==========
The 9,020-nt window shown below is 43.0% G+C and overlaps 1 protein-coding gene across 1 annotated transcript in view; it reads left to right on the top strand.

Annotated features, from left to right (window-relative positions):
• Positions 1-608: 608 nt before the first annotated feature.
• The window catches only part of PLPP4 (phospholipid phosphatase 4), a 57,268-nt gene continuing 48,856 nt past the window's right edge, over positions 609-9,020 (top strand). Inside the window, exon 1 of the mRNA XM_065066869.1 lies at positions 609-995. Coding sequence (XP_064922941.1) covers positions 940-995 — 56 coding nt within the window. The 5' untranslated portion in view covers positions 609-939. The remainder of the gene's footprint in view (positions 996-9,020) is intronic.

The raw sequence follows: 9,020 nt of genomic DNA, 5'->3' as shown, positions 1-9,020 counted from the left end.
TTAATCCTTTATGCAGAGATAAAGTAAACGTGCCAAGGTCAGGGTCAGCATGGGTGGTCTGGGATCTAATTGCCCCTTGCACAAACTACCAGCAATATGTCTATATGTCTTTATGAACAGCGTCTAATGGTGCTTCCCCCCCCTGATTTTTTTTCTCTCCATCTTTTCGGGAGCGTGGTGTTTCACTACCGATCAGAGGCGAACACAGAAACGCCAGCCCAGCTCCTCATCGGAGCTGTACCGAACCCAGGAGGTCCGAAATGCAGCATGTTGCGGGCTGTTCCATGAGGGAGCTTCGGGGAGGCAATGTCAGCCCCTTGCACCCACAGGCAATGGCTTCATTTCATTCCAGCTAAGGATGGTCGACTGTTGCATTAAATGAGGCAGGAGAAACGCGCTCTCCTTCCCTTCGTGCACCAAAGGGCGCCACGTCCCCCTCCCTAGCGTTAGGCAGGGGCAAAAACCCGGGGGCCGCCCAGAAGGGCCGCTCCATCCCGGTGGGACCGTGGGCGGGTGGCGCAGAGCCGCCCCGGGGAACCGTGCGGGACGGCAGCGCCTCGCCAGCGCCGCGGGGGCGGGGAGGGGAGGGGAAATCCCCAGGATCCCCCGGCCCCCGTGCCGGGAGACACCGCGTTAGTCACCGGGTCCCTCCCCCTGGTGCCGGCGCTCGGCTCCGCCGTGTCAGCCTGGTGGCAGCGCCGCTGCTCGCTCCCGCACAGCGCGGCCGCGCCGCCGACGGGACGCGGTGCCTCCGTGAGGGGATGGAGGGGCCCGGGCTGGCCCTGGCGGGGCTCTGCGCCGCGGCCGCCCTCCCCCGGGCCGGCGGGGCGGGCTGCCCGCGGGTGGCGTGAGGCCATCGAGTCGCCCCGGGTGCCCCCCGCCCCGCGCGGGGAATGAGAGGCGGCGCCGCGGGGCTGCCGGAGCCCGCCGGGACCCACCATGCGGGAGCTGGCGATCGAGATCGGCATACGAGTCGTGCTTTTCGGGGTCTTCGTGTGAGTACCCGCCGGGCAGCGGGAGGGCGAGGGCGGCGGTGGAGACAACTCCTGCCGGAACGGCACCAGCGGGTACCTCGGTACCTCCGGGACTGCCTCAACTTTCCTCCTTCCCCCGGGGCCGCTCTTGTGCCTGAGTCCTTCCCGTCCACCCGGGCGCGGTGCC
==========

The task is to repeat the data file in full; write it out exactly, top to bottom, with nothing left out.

The 9,020-nt window shown below is 43.0% G+C and overlaps 1 protein-coding gene across 1 annotated transcript in view; it reads left to right on the top strand.

Annotated features, from left to right (window-relative positions):
• Positions 1-608: 608 nt before the first annotated feature.
• The window catches only part of PLPP4 (phospholipid phosphatase 4), a 57,268-nt gene continuing 48,856 nt past the window's right edge, over positions 609-9,020 (top strand). Inside the window, exon 1 of the mRNA XM_065066869.1 lies at positions 609-995. Coding sequence (XP_064922941.1) covers positions 940-995 — 56 coding nt within the window. The 5' untranslated portion in view covers positions 609-939. The remainder of the gene's footprint in view (positions 996-9,020) is intronic.

The raw sequence follows: 9,020 nt of genomic DNA, 5'->3' as shown, positions 1-9,020 counted from the left end.
TTAATCCTTTATGCAGAGATAAAGTAAACGTGCCAAGGTCAGGGTCAGCATGGGTGGTCTGGGATCTAATTGCCCCTTGCACAAACTACCAGCAATATGTCTATATGTCTTTATGAACAGCGTCTAATGGTGCTTCCCCCCCCTGATTTTTTTTCTCTCCATCTTTTCGGGAGCGTGGTGTTTCACTACCGATCAGAGGCGAACACAGAAACGCCAGCCCAGCTCCTCATCGGAGCTGTACCGAACCCAGGAGGTCCGAAATGCAGCATGTTGCGGGCTGTTCCATGAGGGAGCTTCGGGGAGGCAATGTCAGCCCCTTGCACCCACAGGCAATGGCTTCATTTCATTCCAGCTAAGGATGGTCGACTGTTGCATTAAATGAGGCAGGAGAAACGCGCTCTCCTTCCCTTCGTGCACCAAAGGGCGCCACGTCCCCCTCCCTAGCGTTAGGCAGGGGCAAAAACCCGGGGGCCGCCCAGAAGGGCCGCTCCATCCCGGTGGGACCGTGGGCGGGTGGCGCAGAGCCGCCCCGGGGAACCGTGCGGGACGGCAGCGCCTCGCCAGCGCCGCGGGGGCGGGGAGGGGAGGGGAAATCCCCAGGATCCCCCGGCCCCCGTGCCGGGAGACACCGCGTTAGTCACCGGGTCCCTCCCCCTGGTGCCGGCGCTCGGCTCCGCCGTGTCAGCCTGGTGGCAGCGCCGCTGCTCGCTCCCGCACAGCGCGGCCGCGCCGCCGACGGGACGCGGTGCCTCCGTGAGGGGATGGAGGGGCCCGGGCTGGCCCTGGCGGGGCTCTGCGCCGCGGCCGCCCTCCCCCGGGCCGGCGGGGCGGGCTGCCCGCGGGTGGCGTGAGGCCATCGAGTCGCCCCGGGTGCCCCCCGCCCCGCGCGGGGAATGAGAGGCGGCGCCGCGGGGCTGCCGGAGCCCGCCGGGACCCACCATGCGGGAGCTGGCGATCGAGATCGGCATACGAGTCGTGCTTTTCGGGGTCTTCGTGTGAGTACCCGCCGGGCAGCGGGAGGGCGAGGGCGGCGGTGGAGACAACTCCTGCCGGAACGGCACCAGCGGGTACCTCGGTACCTCCGGGACTGCCTCAACTTTCCTCCTTCCCCCGGGGCCGCTCTTGTGCCTGAGTCCTTCCCGTCCACCCGGGCGCGGTGCC